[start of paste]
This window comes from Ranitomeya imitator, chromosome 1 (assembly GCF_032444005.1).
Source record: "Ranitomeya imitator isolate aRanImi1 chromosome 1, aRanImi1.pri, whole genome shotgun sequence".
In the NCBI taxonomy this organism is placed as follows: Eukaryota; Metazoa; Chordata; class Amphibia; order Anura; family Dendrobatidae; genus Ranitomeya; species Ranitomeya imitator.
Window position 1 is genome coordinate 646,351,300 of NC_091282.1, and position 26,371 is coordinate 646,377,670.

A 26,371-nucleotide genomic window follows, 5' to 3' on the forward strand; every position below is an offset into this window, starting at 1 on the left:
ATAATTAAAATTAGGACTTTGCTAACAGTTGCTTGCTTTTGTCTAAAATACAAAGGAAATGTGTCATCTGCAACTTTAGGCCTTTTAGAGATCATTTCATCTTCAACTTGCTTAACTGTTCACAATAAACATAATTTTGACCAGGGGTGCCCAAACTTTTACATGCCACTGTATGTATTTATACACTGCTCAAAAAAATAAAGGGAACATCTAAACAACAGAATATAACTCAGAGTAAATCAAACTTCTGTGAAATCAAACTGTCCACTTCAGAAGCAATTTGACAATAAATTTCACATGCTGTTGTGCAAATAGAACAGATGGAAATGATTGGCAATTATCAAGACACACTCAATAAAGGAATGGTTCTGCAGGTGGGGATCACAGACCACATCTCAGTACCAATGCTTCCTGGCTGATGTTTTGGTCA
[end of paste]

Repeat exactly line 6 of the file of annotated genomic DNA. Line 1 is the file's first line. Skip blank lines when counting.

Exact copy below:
ATAATTAAAATTAGGACTTTGCTAACAGTTGCTTGCTTTTGTCTAAAATACAAAGGAAATGTGTCATCTGCAACTTTAGGCCTTTTAGAGATCATTTCATCTTCAACTTGCTTAACTGTTCACAATAAACATAATTTTGACCAGGGGTGCCCAAACTTTTACATGCCACTGTATGTATTTATACACTGCTCAAAAAAATAAAGGGAACATCTAAACAACAGAATATAACTCAGAGTAAATCAAACTTCTGTGAAATCAAACTGTCCACTTCAGAAGCAATTTGACAATAAATTTCACATGCTGTTGTGCAAATAGAACAGATGGAAATGATTGGCAATTATCAAGACACACTCAATAAAGGAATGGTTCTGCAGGTGGGGATCACAGACCACATCTCAGTACCAATGCTTCCTGGCTGATGTTTTGGTCA